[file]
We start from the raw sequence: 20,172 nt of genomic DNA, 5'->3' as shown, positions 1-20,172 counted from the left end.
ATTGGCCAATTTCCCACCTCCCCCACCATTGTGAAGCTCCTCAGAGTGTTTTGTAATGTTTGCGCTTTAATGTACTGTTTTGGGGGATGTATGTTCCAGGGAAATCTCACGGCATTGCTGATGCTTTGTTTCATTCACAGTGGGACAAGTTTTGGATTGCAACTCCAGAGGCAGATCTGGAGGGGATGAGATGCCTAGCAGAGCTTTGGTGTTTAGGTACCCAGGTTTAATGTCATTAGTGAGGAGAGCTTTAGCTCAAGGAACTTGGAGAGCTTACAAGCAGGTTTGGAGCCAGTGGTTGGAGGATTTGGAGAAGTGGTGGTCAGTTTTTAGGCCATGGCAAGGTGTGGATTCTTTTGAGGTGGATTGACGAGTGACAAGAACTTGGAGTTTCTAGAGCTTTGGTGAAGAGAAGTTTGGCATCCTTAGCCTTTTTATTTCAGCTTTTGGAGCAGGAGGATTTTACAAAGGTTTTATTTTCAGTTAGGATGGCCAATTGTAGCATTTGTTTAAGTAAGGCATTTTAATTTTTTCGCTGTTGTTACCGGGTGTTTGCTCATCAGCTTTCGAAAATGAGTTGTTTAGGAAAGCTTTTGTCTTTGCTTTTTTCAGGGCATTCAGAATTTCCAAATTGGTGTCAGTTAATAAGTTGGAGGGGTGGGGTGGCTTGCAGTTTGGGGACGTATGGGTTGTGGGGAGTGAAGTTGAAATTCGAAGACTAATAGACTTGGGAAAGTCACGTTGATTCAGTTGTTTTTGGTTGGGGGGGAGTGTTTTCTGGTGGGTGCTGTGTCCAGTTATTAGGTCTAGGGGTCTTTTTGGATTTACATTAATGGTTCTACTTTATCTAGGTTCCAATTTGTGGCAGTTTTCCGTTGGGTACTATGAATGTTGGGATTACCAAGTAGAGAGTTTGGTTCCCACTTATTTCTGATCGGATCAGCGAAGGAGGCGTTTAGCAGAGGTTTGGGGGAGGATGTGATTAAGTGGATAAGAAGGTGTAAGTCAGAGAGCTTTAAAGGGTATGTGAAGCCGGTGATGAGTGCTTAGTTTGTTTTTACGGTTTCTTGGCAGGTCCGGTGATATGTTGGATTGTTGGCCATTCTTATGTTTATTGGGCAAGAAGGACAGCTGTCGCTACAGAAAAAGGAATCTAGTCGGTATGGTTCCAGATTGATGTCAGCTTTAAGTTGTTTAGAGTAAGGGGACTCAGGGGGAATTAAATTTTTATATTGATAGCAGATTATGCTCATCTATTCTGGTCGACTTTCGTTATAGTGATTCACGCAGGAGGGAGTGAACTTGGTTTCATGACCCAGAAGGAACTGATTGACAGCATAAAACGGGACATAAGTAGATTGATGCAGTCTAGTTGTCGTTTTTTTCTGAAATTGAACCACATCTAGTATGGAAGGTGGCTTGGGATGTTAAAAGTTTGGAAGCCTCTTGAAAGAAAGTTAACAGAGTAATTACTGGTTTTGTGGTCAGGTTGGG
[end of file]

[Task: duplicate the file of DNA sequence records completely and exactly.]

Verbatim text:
We start from the raw sequence: 20,172 nt of genomic DNA, 5'->3' as shown, positions 1-20,172 counted from the left end.
ATTGGCCAATTTCCCACCTCCCCCACCATTGTGAAGCTCCTCAGAGTGTTTTGTAATGTTTGCGCTTTAATGTACTGTTTTGGGGGATGTATGTTCCAGGGAAATCTCACGGCATTGCTGATGCTTTGTTTCATTCACAGTGGGACAAGTTTTGGATTGCAACTCCAGAGGCAGATCTGGAGGGGATGAGATGCCTAGCAGAGCTTTGGTGTTTAGGTACCCAGGTTTAATGTCATTAGTGAGGAGAGCTTTAGCTCAAGGAACTTGGAGAGCTTACAAGCAGGTTTGGAGCCAGTGGTTGGAGGATTTGGAGAAGTGGTGGTCAGTTTTTAGGCCATGGCAAGGTGTGGATTCTTTTGAGGTGGATTGACGAGTGACAAGAACTTGGAGTTTCTAGAGCTTTGGTGAAGAGAAGTTTGGCATCCTTAGCCTTTTTATTTCAGCTTTTGGAGCAGGAGGATTTTACAAAGGTTTTATTTTCAGTTAGGATGGCCAATTGTAGCATTTGTTTAAGTAAGGCATTTTAATTTTTTCGCTGTTGTTACCGGGTGTTTGCTCATCAGCTTTCGAAAATGAGTTGTTTAGGAAAGCTTTTGTCTTTGCTTTTTTCAGGGCATTCAGAATTTCCAAATTGGTGTCAGTTAATAAGTTGGAGGGGTGGGGTGGCTTGCAGTTTGGGGACGTATGGGTTGTGGGGAGTGAAGTTGAAATTCGAAGACTAATAGACTTGGGAAAGTCACGTTGATTCAGTTGTTTTTGGTTGGGGGGGAGTGTTTTCTGGTGGGTGCTGTGTCCAGTTATTAGGTCTAGGGGTCTTTTTGGATTTACATTAATGGTTCTACTTTATCTAGGTTCCAATTTGTGGCAGTTTTCCGTTGGGTACTATGAATGTTGGGATTACCAAGTAGAGAGTTTGGTTCCCACTTATTTCTGATCGGATCAGCGAAGGAGGCGTTTAGCAGAGGTTTGGGGGAGGATGTGATTAAGTGGATAAGAAGGTGTAAGTCAGAGAGCTTTAAAGGGTATGTGAAGCCGGTGATGAGTGCTTAGTTTGTTTTTACGGTTTCTTGGCAGGTCCGGTGATATGTTGGATTGTTGGCCATTCTTATGTTTATTGGGCAAGAAGGACAGCTGTCGCTACAGAAAAAGGAATCTAGTCGGTATGGTTCCAGATTGATGTCAGCTTTAAGTTGTTTAGAGTAAGGGGACTCAGGGGGAATTAAATTTTTATATTGATAGCAGATTATGCTCATCTATTCTGGTCGACTTTCGTTATAGTGATTCACGCAGGAGGGAGTGAACTTGGTTTCATGACCCAGAAGGAACTGATTGACAGCATAAAACGGGACATAAGTAGATTGATGCAGTCTAGTTGTCGTTTTTTTCTGAAATTGAACCACATCTAGTATGGAAGGTGGCTTGGGATGTTAAAAGTTTGGAAGCCTCTTGAAAGAAAGTTAACAGAGTAATTACTGGTTTTGTGGTCAGGTTGGG